A dozen museum educators stand nervously and watch a class of elementary school kids pour into the Minnesota History Center, iPods in hand. After a 10-minute orientation from their teachers, they stream into the exhibit about life on the American frontier. They’re using a program on the iPods called ARIS to read QR codes attached to objects in the exhibit. Each QR code tells ARIS that the student has fulfilled a step of their selected ARIS quest, and the museum educators are nervous because they designed and prototyped these quests just an hour ago. (Check out a video demo of ARIS here.)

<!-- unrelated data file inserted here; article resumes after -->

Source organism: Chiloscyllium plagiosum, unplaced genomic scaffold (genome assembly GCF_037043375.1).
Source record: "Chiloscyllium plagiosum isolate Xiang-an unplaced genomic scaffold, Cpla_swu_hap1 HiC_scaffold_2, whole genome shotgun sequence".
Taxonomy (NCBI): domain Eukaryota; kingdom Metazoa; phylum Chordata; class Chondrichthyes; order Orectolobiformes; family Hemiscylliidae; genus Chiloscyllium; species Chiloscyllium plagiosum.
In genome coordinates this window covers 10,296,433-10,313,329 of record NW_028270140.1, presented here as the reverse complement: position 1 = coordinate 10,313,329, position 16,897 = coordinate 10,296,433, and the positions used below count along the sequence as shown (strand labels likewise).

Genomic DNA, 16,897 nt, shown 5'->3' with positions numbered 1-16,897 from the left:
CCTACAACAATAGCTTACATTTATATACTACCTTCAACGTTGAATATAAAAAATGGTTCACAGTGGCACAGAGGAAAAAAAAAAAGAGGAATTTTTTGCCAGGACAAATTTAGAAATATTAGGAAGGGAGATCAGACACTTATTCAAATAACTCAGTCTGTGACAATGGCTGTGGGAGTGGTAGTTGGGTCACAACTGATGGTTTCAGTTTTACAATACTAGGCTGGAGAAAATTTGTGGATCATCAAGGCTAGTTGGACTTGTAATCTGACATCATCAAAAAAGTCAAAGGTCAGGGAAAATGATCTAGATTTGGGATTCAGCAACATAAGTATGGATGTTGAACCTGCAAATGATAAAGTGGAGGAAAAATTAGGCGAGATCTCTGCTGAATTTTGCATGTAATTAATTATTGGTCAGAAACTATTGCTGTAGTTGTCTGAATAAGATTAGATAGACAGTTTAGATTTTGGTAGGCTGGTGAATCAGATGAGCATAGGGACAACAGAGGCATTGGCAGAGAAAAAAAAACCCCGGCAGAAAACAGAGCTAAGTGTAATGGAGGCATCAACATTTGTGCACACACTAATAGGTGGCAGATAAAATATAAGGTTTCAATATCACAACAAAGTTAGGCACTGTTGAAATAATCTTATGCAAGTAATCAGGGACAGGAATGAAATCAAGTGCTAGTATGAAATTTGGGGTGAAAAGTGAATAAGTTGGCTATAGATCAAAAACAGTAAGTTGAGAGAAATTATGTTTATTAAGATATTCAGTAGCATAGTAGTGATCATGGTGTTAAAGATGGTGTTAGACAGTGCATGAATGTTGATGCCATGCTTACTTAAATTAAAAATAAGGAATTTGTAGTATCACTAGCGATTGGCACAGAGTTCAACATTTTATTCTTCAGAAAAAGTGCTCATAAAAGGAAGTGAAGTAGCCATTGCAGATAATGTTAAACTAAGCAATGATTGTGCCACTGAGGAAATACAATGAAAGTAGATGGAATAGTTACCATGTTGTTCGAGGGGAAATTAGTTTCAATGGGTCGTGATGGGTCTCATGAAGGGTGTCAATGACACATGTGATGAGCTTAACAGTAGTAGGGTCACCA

After their visit, the kids evaluate the quests. Did they learn anything? Yes. Was it fun? Yes! Was it fun because just because they got to use iPods? No. It’s hard to ask for more out of an hour’s worth of work creating a mobile educational game (granted, this was a highly unscientific survey).